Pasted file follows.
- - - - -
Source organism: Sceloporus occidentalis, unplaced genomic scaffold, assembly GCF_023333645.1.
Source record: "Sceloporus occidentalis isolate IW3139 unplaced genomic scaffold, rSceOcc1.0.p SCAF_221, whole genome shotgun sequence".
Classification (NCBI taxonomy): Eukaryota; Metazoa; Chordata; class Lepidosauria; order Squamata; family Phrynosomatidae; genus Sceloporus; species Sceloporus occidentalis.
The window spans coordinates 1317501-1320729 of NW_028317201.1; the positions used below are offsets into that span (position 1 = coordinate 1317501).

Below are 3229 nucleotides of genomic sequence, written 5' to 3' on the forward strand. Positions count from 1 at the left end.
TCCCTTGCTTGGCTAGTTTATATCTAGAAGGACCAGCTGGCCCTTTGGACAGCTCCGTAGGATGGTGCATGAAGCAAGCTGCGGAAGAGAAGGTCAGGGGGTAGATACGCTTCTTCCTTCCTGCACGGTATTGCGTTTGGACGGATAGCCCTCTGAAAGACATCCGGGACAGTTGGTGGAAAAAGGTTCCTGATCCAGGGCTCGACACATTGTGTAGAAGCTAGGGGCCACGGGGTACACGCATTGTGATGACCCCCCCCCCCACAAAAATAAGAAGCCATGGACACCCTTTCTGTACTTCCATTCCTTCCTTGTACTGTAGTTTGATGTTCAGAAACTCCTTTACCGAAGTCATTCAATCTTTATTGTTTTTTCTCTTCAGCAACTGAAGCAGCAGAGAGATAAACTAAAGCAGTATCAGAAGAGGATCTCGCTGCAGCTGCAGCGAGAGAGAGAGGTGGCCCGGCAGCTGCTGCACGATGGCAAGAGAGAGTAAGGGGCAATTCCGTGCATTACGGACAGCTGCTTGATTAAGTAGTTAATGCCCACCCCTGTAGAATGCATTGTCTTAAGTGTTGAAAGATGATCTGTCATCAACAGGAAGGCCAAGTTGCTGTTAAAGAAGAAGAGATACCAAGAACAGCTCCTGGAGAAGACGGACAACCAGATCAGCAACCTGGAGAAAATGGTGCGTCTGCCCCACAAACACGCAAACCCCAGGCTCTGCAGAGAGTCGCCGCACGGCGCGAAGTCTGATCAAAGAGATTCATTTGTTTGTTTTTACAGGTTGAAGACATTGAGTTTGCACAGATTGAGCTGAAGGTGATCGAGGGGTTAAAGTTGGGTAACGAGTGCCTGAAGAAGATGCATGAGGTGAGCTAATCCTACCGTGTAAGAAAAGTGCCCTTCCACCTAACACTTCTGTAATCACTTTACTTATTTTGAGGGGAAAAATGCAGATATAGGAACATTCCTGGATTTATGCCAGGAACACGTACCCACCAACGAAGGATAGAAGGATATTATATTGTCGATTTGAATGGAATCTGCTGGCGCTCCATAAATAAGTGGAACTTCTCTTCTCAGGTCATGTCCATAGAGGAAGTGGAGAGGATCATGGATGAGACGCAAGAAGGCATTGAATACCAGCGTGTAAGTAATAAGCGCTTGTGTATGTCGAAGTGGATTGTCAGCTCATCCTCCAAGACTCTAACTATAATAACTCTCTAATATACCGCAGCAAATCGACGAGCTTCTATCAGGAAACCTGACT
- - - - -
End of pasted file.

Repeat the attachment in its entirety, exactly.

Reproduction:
Source organism: Sceloporus occidentalis, unplaced genomic scaffold, assembly GCF_023333645.1.
Source record: "Sceloporus occidentalis isolate IW3139 unplaced genomic scaffold, rSceOcc1.0.p SCAF_221, whole genome shotgun sequence".
Classification (NCBI taxonomy): Eukaryota; Metazoa; Chordata; class Lepidosauria; order Squamata; family Phrynosomatidae; genus Sceloporus; species Sceloporus occidentalis.
The window spans coordinates 1317501-1320729 of NW_028317201.1; the positions used below are offsets into that span (position 1 = coordinate 1317501).

Below are 3229 nucleotides of genomic sequence, written 5' to 3' on the forward strand. Positions count from 1 at the left end.
TCCCTTGCTTGGCTAGTTTATATCTAGAAGGACCAGCTGGCCCTTTGGACAGCTCCGTAGGATGGTGCATGAAGCAAGCTGCGGAAGAGAAGGTCAGGGGGTAGATACGCTTCTTCCTTCCTGCACGGTATTGCGTTTGGACGGATAGCCCTCTGAAAGACATCCGGGACAGTTGGTGGAAAAAGGTTCCTGATCCAGGGCTCGACACATTGTGTAGAAGCTAGGGGCCACGGGGTACACGCATTGTGATGACCCCCCCCCCCACAAAAATAAGAAGCCATGGACACCCTTTCTGTACTTCCATTCCTTCCTTGTACTGTAGTTTGATGTTCAGAAACTCCTTTACCGAAGTCATTCAATCTTTATTGTTTTTTCTCTTCAGCAACTGAAGCAGCAGAGAGATAAACTAAAGCAGTATCAGAAGAGGATCTCGCTGCAGCTGCAGCGAGAGAGAGAGGTGGCCCGGCAGCTGCTGCACGATGGCAAGAGAGAGTAAGGGGCAATTCCGTGCATTACGGACAGCTGCTTGATTAAGTAGTTAATGCCCACCCCTGTAGAATGCATTGTCTTAAGTGTTGAAAGATGATCTGTCATCAACAGGAAGGCCAAGTTGCTGTTAAAGAAGAAGAGATACCAAGAACAGCTCCTGGAGAAGACGGACAACCAGATCAGCAACCTGGAGAAAATGGTGCGTCTGCCCCACAAACACGCAAACCCCAGGCTCTGCAGAGAGTCGCCGCACGGCGCGAAGTCTGATCAAAGAGATTCATTTGTTTGTTTTTACAGGTTGAAGACATTGAGTTTGCACAGATTGAGCTGAAGGTGATCGAGGGGTTAAAGTTGGGTAACGAGTGCCTGAAGAAGATGCATGAGGTGAGCTAATCCTACCGTGTAAGAAAAGTGCCCTTCCACCTAACACTTCTGTAATCACTTTACTTATTTTGAGGGGAAAAATGCAGATATAGGAACATTCCTGGATTTATGCCAGGAACACGTACCCACCAACGAAGGATAGAAGGATATTATATTGTCGATTTGAATGGAATCTGCTGGCGCTCCATAAATAAGTGGAACTTCTCTTCTCAGGTCATGTCCATAGAGGAAGTGGAGAGGATCATGGATGAGACGCAAGAAGGCATTGAATACCAGCGTGTAAGTAATAAGCGCTTGTGTATGTCGAAGTGGATTGTCAGCTCATCCTCCAAGACTCTAACTATAATAACTCTCTAATATACCGCAGCAAATCGACGAGCTTCTATCAGGAAACCTGACT